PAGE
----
The Extractive Industries Transparency Initiative also involves the development of a multistakeholder oversight mechanism to ensure sound and timely implementation of the process in each country, and to stimulate greater public debate about how limited and finite revenues are spent (Assembe-Mvondo et al. 2015[5]).

In many Vietnamese provinces, provincial Forest Protection and Development Funds (FPDFs) set up and lead district-, commune- and village-level Payment for Forest Ecosystem Services (PFES) programme management units to distribute PFES payments and monitor forests. However, in practice, lower levels of government are often excluded from decision-making processes, and so it is unclear to them how to adhere to regulations that have been established at a higher political level. There is not much guidance on how communities or village management boards can spend PFES revenues. Similarly, at the community level, ecosystem services providers are rarely included in spending decisions by management boards as there are no established processes to communicate concerns that arise during implementation to provincial funds. Multilevel PFES implementation is designed as a top-down process across all levels. Simultaneously, attempts to gain more information on roles and responsibilities often fail due to ineffective communication channels, which affects the general provision of information and advice, and the processes of signing contracts and distributing payments. Overall, the absence of bottom-up participation can lead to negative experiences during the process of meeting and improving PFES rules (Loft et al. 2017[6]).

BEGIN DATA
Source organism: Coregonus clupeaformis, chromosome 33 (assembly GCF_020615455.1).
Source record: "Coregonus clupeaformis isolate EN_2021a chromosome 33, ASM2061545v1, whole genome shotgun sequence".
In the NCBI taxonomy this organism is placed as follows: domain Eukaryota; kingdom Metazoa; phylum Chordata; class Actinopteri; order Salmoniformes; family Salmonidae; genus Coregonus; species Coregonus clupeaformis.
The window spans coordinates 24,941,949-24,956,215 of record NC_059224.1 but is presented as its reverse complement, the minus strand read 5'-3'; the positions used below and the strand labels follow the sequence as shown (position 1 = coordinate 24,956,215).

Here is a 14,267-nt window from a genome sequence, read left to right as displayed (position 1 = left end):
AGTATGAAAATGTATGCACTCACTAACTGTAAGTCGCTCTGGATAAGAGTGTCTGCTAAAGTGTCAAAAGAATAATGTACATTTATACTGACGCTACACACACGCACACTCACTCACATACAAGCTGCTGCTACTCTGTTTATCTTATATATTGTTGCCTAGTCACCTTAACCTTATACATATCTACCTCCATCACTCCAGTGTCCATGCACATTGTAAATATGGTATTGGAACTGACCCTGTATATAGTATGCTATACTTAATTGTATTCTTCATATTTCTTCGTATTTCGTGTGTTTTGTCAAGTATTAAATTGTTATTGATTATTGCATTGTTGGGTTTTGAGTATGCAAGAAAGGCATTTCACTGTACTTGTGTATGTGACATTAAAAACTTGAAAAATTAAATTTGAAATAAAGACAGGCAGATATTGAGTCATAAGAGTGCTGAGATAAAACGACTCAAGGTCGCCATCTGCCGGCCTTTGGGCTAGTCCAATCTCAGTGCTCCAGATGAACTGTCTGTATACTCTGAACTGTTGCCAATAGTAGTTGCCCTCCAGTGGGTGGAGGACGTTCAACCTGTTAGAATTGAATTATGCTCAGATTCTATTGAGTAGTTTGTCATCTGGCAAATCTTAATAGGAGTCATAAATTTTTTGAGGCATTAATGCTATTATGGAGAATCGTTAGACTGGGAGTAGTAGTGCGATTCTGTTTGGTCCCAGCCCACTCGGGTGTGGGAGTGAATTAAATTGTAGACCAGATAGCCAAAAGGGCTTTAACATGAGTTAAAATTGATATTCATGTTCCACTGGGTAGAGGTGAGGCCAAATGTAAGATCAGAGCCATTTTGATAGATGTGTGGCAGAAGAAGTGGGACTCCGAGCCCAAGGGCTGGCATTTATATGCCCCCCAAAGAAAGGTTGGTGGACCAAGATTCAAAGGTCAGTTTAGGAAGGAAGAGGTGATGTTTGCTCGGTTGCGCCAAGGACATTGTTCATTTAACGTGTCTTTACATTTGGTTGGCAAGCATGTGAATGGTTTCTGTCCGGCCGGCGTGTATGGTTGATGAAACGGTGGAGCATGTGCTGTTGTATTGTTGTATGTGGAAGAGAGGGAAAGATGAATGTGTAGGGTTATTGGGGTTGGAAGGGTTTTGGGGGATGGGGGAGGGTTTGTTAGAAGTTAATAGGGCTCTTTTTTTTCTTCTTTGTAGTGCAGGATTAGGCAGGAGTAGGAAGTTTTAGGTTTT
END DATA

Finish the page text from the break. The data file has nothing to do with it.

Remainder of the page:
In the past few decades, many high-profile initiatives have highlighted increasing unease with secretive, closed-door decision making.

The disclosure of more information brings several benefits to the implementation of REDD+ policy decisions. These include:

  • Demands for open and transparent government as a means of cracking down on corruption, especially in resource rich countries;
  • Transparency is also critical to achieving public policy efficacy and efficiency;
  • Transparent decision making is critical for informed consent – the essence of representative democracy.

Brazil’s deforestation tracking system – properly enforced – is often cited as a key reason for the dramatic reduction in Amazon deforestation over the past decade.